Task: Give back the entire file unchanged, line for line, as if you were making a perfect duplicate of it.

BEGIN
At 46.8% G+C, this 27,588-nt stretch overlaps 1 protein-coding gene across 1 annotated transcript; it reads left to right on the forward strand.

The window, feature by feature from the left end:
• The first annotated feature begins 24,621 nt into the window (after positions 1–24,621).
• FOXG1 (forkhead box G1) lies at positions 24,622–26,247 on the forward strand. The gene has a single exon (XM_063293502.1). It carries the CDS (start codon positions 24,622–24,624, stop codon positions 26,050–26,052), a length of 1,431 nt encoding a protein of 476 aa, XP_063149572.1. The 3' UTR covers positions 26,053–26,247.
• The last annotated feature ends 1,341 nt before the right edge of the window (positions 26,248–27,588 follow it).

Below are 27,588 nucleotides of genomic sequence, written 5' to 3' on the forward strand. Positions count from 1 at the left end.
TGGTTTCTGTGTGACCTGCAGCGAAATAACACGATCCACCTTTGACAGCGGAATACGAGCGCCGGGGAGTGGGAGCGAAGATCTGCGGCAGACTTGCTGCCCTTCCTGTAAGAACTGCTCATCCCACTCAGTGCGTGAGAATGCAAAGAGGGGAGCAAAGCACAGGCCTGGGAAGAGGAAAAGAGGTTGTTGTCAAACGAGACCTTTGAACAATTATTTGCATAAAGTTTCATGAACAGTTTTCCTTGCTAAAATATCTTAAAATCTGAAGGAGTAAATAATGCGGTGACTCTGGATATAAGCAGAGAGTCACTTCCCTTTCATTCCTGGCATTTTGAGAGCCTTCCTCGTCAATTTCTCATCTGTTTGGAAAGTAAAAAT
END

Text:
At 46.8% G+C, this 27,588-nt stretch overlaps 1 protein-coding gene across 1 annotated transcript; it reads left to right on the forward strand.

The window, feature by feature from the left end:
• The first annotated feature begins 24,621 nt into the window (after positions 1–24,621).
• FOXG1 (forkhead box G1) lies at positions 24,622–26,247 on the forward strand. The gene has a single exon (XM_063293502.1). It carries the CDS (start codon positions 24,622–24,624, stop codon positions 26,050–26,052), a length of 1,431 nt encoding a protein of 476 aa, XP_063149572.1. The 3' UTR covers positions 26,053–26,247.
• The last annotated feature ends 1,341 nt before the right edge of the window (positions 26,248–27,588 follow it).

Below are 27,588 nucleotides of genomic sequence, written 5' to 3' on the forward strand. Positions count from 1 at the left end.
TGGTTTCTGTGTGACCTGCAGCGAAATAACACGATCCACCTTTGACAGCGGAATACGAGCGCCGGGGAGTGGGAGCGAAGATCTGCGGCAGACTTGCTGCCCTTCCTGTAAGAACTGCTCATCCCACTCAGTGCGTGAGAATGCAAAGAGGGGAGCAAAGCACAGGCCTGGGAAGAGGAAAAGAGGTTGTTGTCAAACGAGACCTTTGAACAATTATTTGCATAAAGTTTCATGAACAGTTTTCCTTGCTAAAATATCTTAAAATCTGAAGGAGTAAATAATGCGGTGACTCTGGATATAAGCAGAGAGTCACTTCCCTTTCATTCCTGGCATTTTGAGAGCCTTCCTCGTCAATTTCTCATCTGTTTGGAAAGTAAAAAT